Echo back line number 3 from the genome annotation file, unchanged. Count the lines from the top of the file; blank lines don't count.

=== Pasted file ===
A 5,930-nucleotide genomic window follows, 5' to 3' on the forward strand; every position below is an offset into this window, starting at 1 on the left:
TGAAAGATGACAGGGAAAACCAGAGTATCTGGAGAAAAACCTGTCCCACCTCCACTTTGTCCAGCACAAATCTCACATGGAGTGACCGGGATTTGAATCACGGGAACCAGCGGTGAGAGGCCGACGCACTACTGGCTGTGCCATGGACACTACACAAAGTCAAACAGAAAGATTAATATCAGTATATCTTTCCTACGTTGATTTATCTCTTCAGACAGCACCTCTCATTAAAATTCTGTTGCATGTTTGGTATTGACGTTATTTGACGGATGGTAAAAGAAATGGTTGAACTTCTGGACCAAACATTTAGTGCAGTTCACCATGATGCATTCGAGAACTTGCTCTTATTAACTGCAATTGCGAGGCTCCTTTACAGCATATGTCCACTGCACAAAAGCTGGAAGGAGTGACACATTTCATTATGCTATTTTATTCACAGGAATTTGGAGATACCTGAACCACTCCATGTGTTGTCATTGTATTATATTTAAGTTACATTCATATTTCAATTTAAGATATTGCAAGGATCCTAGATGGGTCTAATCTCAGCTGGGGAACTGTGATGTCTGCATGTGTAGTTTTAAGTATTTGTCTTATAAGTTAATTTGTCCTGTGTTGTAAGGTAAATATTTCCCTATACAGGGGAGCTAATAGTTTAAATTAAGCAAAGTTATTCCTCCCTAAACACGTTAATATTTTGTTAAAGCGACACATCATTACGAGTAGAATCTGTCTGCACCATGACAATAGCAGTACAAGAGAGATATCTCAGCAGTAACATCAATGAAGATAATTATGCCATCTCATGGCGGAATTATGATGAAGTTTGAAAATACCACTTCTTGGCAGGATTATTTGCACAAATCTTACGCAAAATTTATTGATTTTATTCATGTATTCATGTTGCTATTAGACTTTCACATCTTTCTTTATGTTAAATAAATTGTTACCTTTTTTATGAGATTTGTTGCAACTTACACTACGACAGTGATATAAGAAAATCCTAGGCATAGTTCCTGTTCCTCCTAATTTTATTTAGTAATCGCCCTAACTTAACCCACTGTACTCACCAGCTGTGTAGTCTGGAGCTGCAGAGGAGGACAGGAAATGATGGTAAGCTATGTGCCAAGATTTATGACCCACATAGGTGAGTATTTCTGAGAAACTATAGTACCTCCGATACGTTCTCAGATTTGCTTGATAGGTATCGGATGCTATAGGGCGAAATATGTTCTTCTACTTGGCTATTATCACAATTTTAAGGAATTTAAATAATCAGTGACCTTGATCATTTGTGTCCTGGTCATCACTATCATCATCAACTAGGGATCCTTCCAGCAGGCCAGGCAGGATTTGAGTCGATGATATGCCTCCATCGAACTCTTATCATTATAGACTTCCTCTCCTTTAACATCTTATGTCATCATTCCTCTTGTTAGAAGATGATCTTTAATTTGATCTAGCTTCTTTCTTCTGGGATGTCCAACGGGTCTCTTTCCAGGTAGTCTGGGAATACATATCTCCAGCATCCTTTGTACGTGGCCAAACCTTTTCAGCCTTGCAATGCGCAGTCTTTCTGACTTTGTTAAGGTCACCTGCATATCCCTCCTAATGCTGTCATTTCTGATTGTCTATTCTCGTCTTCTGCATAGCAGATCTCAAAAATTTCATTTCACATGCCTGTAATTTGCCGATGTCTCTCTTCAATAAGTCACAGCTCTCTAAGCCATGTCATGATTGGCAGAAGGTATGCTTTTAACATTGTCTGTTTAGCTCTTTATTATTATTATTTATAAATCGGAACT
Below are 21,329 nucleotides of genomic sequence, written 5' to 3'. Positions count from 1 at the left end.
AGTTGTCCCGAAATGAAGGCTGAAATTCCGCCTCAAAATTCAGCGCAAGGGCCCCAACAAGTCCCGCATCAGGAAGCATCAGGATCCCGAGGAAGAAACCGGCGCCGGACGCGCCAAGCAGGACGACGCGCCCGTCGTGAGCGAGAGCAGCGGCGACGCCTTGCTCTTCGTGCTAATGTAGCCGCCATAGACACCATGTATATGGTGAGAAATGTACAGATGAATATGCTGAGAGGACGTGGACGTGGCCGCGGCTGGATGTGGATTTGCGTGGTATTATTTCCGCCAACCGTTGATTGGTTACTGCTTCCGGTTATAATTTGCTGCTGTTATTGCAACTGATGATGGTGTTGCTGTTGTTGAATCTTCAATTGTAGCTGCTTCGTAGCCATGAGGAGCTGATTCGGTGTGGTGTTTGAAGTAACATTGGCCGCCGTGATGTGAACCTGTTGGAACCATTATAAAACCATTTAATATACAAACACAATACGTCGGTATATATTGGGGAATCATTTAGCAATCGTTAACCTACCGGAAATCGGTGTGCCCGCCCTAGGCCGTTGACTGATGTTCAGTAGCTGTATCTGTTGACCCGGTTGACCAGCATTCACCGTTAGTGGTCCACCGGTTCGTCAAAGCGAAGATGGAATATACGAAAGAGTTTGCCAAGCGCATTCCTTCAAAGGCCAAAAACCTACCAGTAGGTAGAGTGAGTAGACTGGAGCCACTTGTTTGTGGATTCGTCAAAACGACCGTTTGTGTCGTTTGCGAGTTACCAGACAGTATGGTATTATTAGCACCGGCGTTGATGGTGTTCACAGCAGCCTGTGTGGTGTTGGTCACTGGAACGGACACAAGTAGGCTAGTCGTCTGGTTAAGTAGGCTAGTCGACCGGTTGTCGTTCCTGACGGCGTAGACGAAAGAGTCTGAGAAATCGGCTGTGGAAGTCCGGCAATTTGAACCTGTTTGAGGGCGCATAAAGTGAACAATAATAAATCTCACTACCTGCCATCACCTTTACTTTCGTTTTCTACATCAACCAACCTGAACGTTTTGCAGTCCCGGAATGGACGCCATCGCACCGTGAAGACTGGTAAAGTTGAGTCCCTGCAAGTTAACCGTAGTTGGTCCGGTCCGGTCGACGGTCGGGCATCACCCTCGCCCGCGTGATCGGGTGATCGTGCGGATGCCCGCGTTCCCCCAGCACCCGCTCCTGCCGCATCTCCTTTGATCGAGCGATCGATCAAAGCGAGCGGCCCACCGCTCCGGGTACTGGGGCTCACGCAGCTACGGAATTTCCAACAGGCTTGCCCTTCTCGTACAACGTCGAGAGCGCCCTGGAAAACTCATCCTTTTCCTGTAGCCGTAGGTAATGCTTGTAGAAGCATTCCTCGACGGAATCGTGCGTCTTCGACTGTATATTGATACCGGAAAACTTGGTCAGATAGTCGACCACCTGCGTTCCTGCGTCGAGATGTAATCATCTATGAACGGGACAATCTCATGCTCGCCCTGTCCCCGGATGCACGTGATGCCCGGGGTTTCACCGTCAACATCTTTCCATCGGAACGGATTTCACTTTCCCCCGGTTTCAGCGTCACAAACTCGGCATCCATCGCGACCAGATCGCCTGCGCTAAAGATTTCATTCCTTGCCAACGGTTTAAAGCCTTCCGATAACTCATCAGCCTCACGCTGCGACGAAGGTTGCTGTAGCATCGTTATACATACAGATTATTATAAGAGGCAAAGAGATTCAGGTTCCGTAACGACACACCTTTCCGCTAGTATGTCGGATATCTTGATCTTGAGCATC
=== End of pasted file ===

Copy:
Below are 21,329 nucleotides of genomic sequence, written 5' to 3'. Positions count from 1 at the left end.